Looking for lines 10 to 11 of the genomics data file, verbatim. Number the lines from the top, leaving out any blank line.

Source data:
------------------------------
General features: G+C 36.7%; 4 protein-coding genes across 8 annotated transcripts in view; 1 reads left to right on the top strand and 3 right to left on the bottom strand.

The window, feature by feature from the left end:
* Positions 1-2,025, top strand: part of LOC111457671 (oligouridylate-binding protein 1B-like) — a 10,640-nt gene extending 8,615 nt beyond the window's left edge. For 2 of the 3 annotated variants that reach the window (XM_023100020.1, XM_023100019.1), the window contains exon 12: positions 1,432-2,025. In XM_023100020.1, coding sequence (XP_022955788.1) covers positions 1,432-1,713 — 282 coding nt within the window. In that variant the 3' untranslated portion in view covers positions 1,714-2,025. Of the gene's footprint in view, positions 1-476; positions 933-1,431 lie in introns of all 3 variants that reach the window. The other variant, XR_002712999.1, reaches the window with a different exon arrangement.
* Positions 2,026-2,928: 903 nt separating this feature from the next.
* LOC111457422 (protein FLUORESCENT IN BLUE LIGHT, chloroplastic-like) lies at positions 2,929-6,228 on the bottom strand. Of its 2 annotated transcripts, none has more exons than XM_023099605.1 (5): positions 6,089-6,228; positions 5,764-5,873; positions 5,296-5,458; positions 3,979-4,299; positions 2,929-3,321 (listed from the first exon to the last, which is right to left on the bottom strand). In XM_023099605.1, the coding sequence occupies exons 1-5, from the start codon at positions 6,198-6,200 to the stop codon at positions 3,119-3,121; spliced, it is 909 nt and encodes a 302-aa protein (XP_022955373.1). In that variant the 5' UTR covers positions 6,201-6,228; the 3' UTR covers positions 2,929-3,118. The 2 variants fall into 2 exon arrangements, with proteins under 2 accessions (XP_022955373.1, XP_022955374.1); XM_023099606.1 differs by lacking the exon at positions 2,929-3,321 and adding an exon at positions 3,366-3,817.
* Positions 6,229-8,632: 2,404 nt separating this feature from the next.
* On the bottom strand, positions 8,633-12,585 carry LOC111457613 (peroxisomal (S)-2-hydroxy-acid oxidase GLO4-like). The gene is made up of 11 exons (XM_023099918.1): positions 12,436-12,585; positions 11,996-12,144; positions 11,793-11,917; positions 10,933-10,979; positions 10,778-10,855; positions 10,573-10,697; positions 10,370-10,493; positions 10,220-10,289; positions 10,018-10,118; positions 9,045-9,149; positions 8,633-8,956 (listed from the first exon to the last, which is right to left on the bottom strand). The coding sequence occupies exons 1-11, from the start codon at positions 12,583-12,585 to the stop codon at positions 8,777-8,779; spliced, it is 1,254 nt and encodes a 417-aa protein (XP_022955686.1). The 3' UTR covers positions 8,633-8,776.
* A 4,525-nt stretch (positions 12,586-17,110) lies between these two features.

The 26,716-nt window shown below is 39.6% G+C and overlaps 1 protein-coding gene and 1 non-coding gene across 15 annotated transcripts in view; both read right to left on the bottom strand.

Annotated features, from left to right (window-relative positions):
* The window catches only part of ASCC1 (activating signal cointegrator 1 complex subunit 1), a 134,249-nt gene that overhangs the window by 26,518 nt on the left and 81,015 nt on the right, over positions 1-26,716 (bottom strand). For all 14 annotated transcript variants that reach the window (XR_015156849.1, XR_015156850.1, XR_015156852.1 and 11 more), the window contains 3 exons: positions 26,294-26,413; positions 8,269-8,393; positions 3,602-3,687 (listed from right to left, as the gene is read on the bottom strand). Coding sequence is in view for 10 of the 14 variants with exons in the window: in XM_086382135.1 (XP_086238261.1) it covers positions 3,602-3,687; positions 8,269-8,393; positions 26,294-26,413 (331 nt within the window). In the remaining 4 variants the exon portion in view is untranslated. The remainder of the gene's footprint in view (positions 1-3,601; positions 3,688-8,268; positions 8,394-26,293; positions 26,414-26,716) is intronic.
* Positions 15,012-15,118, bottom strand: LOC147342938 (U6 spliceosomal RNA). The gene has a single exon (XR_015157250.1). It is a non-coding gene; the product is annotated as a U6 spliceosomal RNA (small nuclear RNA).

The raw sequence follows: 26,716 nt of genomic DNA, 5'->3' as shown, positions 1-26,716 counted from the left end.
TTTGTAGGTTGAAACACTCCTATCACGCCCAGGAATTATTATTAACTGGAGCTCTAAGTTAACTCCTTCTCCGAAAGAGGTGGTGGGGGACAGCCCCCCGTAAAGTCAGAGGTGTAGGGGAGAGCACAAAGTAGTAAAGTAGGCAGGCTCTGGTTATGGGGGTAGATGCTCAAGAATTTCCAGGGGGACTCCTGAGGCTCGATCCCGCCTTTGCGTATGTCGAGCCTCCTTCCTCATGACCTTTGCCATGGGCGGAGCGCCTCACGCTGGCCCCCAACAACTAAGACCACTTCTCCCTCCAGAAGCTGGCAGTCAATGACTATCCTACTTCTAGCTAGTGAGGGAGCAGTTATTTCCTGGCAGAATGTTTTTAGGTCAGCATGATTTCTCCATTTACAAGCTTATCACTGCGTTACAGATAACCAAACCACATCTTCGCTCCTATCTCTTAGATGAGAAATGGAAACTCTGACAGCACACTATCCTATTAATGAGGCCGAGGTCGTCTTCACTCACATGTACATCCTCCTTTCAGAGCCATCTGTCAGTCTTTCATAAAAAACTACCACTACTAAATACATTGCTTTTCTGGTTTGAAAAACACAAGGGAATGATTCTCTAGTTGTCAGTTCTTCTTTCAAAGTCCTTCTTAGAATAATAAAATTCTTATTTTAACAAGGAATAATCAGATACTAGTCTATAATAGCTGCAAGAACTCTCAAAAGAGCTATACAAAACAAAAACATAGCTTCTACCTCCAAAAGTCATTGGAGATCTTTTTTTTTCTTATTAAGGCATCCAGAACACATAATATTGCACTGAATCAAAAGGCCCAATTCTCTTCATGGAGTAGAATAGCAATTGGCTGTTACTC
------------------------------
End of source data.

Annotated features, from left to right (window-relative positions):
* The window catches only part of ASCC1 (activating signal cointegrator 1 complex subunit 1), a 134,249-nt gene that overhangs the window by 26,518 nt on the left and 81,015 nt on the right, over positions 1-26,716 (bottom strand). For all 14 annotated transcript variants that reach the window (XR_015156849.1, XR_015156850.1, XR_015156852.1 and 11 more), the window contains 3 exons: positions 26,294-26,413; positions 8,269-8,393; positions 3,602-3,687 (listed from right to left, as the gene is read on the bottom strand). Coding sequence is in view for 10 of the 14 variants with exons in the window: in XM_086382135.1 (XP_086238261.1) it covers positions 3,602-3,687; positions 8,269-8,393; positions 26,294-26,413 (331 nt within the window). In the remaining 4 variants the exon portion in view is untranslated. The remainder of the gene's footprint in view (positions 1-3,601; positions 3,688-8,268; positions 8,394-26,293; positions 26,414-26,716) is intronic.